Daughter of Good Fortune




Daughter of Good Fortune


The book records the life experience of Huiqin Chen, who was born in 1931 in a village in the Shanghai suburbs. This is how her life began:


“I was born in 1931 in Wangjialong, Wang Family Village. Mother said that after giving birth to me, she could not stop bleeding. A cushion filled with kitchen stove ash was placed under her to absorb the blood. The cushion had to be replaced every several hours. A traditional Chinese doctor was called in. The doctor said that he could prescribe a traditional Chinese medicine to stop the bleeding, but the medicine would prevent Mother from having any more babies.

My father was nineteen and Mother was twenty-one years old at the time. Despite the fact that I was a girl, Father decided to save Mother’s life and my grandmother agreed. Mother took the medicine. Her life was saved, but she never got pregnant again. “


Huiqin Chen did not receive any formal education and does not read or write. As the first surviving child, Shehong Chen listened to her mother’s (Huiqin Chen’s) stories and wrote the book on her behalf.

The book covers more than eighty years of a rural woman’s life, which parallels the ups and downs of modern Chinese history.


This is a photo of Huiqin Chen, taken in the 1950s.




Table of Contents


Preface and Acknowledgments by Shehong Chen                                                        ix


Introduction by Delia Davin                                                                                         3


 Chapter 1         Ancestral Home                                                                                 12


Chapter 2         War and Revolution                                                                            35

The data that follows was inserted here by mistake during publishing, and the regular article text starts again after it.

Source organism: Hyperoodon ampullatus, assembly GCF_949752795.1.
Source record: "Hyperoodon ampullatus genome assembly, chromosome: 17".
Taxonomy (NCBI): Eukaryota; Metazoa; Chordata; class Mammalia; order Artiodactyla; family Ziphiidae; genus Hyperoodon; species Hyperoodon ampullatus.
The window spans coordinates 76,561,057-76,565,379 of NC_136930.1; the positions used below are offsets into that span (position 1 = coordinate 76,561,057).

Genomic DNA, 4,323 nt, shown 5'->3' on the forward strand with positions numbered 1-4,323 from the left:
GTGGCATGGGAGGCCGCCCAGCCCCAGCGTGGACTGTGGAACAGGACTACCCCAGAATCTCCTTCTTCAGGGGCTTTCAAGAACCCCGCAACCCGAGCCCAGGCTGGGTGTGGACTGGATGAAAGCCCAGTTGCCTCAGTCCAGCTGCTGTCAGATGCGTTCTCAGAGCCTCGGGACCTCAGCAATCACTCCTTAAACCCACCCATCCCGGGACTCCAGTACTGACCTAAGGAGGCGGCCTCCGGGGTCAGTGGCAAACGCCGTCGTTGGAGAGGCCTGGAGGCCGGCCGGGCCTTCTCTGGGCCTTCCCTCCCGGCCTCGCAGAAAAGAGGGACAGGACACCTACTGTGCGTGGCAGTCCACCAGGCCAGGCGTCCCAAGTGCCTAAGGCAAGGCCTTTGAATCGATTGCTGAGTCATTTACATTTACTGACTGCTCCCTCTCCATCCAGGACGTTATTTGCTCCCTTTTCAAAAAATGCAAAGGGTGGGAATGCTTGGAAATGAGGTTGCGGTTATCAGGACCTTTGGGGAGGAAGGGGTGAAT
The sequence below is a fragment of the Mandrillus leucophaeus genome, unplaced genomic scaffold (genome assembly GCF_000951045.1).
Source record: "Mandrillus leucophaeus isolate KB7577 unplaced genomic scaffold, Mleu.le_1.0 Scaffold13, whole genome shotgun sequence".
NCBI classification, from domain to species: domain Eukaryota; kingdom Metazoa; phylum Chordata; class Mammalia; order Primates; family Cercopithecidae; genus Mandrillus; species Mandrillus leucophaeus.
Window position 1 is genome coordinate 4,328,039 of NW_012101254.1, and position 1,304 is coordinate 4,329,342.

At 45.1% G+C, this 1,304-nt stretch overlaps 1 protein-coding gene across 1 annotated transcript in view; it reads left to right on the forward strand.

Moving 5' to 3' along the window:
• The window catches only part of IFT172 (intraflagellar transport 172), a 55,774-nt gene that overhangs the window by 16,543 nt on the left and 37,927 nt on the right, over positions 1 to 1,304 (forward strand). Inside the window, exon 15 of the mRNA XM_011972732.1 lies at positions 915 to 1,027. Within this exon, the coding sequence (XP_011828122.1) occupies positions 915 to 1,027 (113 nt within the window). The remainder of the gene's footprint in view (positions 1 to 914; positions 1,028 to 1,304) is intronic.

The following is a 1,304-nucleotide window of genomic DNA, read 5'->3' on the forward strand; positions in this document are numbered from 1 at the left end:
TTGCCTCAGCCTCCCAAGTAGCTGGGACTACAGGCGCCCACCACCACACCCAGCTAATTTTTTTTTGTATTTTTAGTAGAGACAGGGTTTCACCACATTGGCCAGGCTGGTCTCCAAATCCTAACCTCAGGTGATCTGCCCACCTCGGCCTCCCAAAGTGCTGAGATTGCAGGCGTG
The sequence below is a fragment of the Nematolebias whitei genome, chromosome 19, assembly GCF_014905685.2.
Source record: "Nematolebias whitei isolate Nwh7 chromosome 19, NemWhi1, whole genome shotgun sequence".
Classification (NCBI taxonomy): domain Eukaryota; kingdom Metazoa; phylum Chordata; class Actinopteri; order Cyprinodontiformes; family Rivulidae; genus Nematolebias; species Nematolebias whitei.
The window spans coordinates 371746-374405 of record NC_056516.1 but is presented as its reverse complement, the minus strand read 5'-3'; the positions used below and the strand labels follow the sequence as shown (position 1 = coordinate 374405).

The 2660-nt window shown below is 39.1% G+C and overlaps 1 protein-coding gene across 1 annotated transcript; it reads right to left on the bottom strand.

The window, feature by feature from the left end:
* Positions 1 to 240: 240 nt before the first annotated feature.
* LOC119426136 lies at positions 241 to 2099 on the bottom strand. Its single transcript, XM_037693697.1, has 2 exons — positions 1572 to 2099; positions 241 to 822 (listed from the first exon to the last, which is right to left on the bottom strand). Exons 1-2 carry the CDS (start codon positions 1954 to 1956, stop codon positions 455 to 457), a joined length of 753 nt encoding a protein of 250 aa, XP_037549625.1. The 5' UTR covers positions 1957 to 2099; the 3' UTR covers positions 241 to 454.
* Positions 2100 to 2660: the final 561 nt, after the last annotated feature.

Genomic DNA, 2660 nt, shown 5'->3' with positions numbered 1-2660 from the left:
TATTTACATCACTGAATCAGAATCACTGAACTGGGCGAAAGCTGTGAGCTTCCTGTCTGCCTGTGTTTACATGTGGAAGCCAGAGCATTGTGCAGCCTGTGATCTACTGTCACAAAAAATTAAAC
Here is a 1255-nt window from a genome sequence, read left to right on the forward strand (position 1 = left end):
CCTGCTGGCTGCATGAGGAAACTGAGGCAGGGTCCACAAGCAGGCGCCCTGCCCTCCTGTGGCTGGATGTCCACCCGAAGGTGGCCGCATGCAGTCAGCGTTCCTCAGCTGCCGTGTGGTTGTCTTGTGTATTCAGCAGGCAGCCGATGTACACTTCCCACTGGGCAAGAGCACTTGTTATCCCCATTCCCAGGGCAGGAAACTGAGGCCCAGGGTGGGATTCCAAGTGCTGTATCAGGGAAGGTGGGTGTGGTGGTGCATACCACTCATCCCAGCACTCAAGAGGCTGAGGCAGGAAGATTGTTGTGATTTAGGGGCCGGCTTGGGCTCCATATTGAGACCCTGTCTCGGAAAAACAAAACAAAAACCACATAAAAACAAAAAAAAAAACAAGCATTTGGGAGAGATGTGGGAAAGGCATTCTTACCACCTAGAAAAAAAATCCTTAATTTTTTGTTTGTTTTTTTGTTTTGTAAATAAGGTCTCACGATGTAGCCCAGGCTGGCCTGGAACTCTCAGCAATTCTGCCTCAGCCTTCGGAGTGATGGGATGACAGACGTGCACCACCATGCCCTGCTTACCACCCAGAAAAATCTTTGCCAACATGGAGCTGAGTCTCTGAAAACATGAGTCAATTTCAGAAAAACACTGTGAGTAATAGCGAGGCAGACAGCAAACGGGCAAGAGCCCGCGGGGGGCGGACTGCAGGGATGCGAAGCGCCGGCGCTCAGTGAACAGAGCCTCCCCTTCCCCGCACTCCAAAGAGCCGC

Chapter 3         Benefiting from the New Marriage Law                                               53


Chapter 4         Rushing into Collective Life                                                                 67


Chapter 5         The Great Leap Forward                                                                    88


Chapter 6         “No Time for Meals All Year Round”                                                 108


Chapter 7         Years of Ordeal                                                                                 129


Chapter 8         Reaching beyond Peasant Life                                                            151      


Chapter 9         Changes in the Family                                                                         173


Chapter 10       Farewell to Collective Life                                                                  198


Chapter 11       Rural Customs and Urban Life                                                            217


Chapter 12       A House-Purchasing Frenzy                                                               238


Chapter 13       Crossing Borders and Leaving the Ancestral Village                            258


Chapter 14       Between the Living and the Dead                                                       280


Chapter 15       All Our Children Are “Plump Seeds”                                                  297


Chapter 16       Return to Ancestral Land                                                                    320


Glossary                                                                                                                     333


Index                                                                                                                          339